- The Washington Times - Wednesday, September 13, 2006

One of the best films of its decade, director Noel Black’s 1968 cult classic Pretty Poison makes its long-overdue digital debut via 20th Century Fox Home Entertainment ($14.98).It’s our

DVD pick of the week

The title of this slyly perverse, high-concept gem, drawn from a novel by Stephen Geller, refers both to perky blond cheerleader Sue Ann (Tuesday Weld) and the luminous pollutants produced by the New England glass factory where erstwhile pyromaniac Dennis (Anthony Perkins) works. When relatively harmless eccentric Dennis hooks up with the genuinely unhinged Sue Ann, he’s the one who?s in for a surprise as she gradually reveals her true psychotic colors.

We can say no more without revealing too much, except to add that both lead actors, along with former genre ingenue Beverly Garland (as Sue Ann’s rather young mom), turn in top work in this low-key but ingenious thriller with darkly comic undertones.

Unfortunately for the film’s fans, Fox’s edition lacks any extras beyond a preview trailer (which gives way too much plot away); this is one title that deserves deluxe treatment.

Still, Fox earns major plaudits for making the movie, presented here in a fine widescreen transfer, available again, nearly two decades after its brief VHS release on the obscure Wood Knapp label.

Fox also salvages the offbeat 1963 curio House of the Damned ($14.98), a tamer but intriguing variation on Tod Browning?s immortal “Freaks.”


In fresh TV-on-DVD developments, 20th Century Fox Home Entertainment presents the identity-swapping reality series Black, White (two-disc, $26.98); Paramount Home Entertainment introduces Dick Van Dyke in the forensic crime show Diagnosis Murder: The Complete First Season (five-disc, $49.99); Buena Vista Home Entertainment delivers the hospital-set Grey’s Anatomy: The Complete Second Season (six-disc, $59.99) — with extended episodes, interviews and deleted scenes; Universal Studios Home Entertainment visits Las Vegas: Season Three (five-disc, $59.98); and Warner Home Video chronicles the progress of a young Clark Kent in Smallville: The Complete Fifth Season (six-disc, $59.98).

Several popular sitcoms likewise surface this week. Lionsgate Home Entertainment spotlights Cybill Shepherd and Bruce Willis in Moonlighting: Season 4 (three-disc, $39.98). Universal Studios unlocks The Office: Season Two (four-disc, $49.98), starring Steve Carell and furnished with deleted scenes, commentaries, a blooper reel and more, and Anchor Bay Entertainment continues the comic adventures of Roseanne: Season 5 (four-disc, $39.98). Paramount contributes a pair of youth-accented series, Stella: Season One (two-disc, $26.98) and the reality TV comedy Wildboyz: Complete Seasons 3 & 4 (three-disc, $38.99), both packed with bonus material ranging from commentaries to outtakes.

Two very different animated collections also arrive, the adult-oriented MTV showbiz spoof The Adventures of Chico and Guapo (Paramount, two-disc, $26.99) and the family-friendly Fraggle Rock: Complete Second Season (20th Century Fox, five-disc, $49.98), both equipped with extras.

Shout! Factory arranges a star-studded trip down TV?s memory lane with The Dick Cavett Show: Hollywood Greats (four-disc, $39.98), wherein the longtime talk-show host chats with Fred Astaire, Marlon Brando, Bette Davis, Groucho Marx and many other celebs.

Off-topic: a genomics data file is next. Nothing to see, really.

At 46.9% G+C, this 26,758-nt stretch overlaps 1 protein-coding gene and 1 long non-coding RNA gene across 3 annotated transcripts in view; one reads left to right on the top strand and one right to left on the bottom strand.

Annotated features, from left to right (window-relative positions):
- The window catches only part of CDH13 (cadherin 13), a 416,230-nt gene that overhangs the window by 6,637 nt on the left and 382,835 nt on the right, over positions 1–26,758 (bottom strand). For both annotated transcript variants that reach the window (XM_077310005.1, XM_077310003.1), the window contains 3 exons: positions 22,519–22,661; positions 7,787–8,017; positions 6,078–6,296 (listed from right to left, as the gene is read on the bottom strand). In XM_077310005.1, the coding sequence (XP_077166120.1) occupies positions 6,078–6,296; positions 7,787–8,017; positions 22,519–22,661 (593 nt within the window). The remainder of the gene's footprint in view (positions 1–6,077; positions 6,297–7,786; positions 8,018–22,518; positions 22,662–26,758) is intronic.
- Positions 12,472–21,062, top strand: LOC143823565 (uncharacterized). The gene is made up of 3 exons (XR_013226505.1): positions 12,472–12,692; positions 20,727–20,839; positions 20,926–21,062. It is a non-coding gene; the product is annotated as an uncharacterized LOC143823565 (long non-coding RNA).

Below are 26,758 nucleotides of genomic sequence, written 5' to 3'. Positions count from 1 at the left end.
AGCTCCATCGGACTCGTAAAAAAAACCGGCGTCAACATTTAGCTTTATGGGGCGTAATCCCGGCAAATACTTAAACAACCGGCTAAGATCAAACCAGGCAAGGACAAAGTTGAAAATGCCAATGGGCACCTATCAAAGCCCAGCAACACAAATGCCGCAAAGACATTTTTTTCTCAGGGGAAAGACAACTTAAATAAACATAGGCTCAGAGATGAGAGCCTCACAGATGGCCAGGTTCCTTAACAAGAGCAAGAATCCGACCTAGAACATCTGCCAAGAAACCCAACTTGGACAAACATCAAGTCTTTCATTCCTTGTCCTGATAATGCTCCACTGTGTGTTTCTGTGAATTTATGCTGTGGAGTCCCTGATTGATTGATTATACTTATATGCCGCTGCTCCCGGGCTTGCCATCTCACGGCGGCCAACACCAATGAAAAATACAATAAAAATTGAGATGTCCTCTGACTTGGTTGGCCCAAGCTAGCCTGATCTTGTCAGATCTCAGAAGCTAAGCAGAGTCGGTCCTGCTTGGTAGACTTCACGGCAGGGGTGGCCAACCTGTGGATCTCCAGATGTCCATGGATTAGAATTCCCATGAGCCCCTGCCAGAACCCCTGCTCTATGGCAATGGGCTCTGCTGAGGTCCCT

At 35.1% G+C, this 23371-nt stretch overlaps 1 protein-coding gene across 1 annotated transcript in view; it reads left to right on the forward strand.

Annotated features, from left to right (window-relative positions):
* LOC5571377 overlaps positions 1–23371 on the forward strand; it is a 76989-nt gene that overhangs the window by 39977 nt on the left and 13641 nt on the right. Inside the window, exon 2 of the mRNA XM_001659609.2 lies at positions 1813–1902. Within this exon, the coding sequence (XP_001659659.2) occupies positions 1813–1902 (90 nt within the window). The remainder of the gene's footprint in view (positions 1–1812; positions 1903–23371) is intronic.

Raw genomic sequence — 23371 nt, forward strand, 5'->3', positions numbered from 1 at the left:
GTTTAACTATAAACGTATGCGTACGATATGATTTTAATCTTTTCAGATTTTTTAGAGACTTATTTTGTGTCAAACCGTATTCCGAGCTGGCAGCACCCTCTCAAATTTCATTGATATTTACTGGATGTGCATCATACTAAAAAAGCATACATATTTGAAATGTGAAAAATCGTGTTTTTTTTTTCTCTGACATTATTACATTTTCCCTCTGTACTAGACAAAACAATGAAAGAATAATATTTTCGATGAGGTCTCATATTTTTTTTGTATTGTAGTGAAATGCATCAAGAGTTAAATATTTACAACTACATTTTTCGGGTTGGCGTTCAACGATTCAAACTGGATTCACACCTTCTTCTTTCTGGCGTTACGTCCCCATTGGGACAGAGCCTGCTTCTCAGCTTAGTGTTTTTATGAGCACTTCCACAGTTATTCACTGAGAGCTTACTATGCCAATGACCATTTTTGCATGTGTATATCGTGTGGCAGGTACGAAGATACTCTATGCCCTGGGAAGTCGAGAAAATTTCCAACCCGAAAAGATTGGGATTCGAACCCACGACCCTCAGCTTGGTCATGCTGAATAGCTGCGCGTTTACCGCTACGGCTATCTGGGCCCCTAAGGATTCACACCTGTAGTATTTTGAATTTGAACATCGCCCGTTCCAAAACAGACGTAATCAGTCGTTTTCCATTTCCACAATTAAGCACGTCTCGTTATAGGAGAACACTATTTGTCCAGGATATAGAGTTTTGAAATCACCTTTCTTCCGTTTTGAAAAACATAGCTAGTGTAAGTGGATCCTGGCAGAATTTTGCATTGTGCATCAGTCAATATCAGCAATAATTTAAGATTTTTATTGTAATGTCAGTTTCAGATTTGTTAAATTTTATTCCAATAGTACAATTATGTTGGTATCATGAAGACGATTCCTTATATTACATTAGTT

Collectors’ corner

More good news for classic mystery fans: Kino Video’s Film Noir: The Dark Side of Hollywood ($49.95) collects a quintet of vintage titles: Fritz Lang?s 1943 World War II suspenser Hangmen Also Die, Henry Fonda in Anatole Litvak?s brooding 1947 drama The Long Night, Joan Crawford and Jack Palance in David Miller?s powerful 1952 thriller Sudden Fear, plus a pair of worthy B noirs, Anthony Mann?s Railroaded (1947) and Budd Boetticher’s Behind Locked Doors (1948).

In a lighter vein, 20th Century Fox’s The Laurel and Hardy Collection Volume Two (three-disc, $34.98) assembles three later, lesser but still welcome L&H comedies — A-Haunting We Will Go (1942), The Bullfighters (1945) and The Dancing Masters (1943) — along with featurettes and film historian commentaries.

The ‘A’ list

Walt Disney Home Entertainment heads the roster of recent theatrical films debuting on disc with the soccer drama Goal! — The Dream Begins and the animated comedy adventure The Wild ($29.99), both accompanied by a wealth of extras.

Sony Pictures ups the scare quotient with a pair of new chillers, Clive Barker’s The Plague and Population 436 ($24.96 each), while Genius Products provides the action via the double-disc Hong Kong import Kill Zone ($24.95), starring Donnie Yen and Sammo Hung.

The Weinstein Company proffers the bonus-packed crime thriller Lucky Number Slevin ($29.95), with Josh Hartnett and Bruce Willis, while Palm Pictures Home Entertainment introduces the Brazilian drama Lower City ($24.99).

Phan mail

Dear Phantom: I remember an MTV show in the ‘90s called “Oddville.” Is it on DVD?

Jerry Wallace, via e-mail

1997’s “Oddville, MTV,” which began life as a public access show called “Beyond Vaudeville,” has yet to find a video home.

Send your video comments and queries to Phantom of the Movies, The Washington Times, 3600 New York Ave. NE, Washington DC 20002, or e-mail us atphan media @aol.com. Check out our Web site at www.video scopemag.com.



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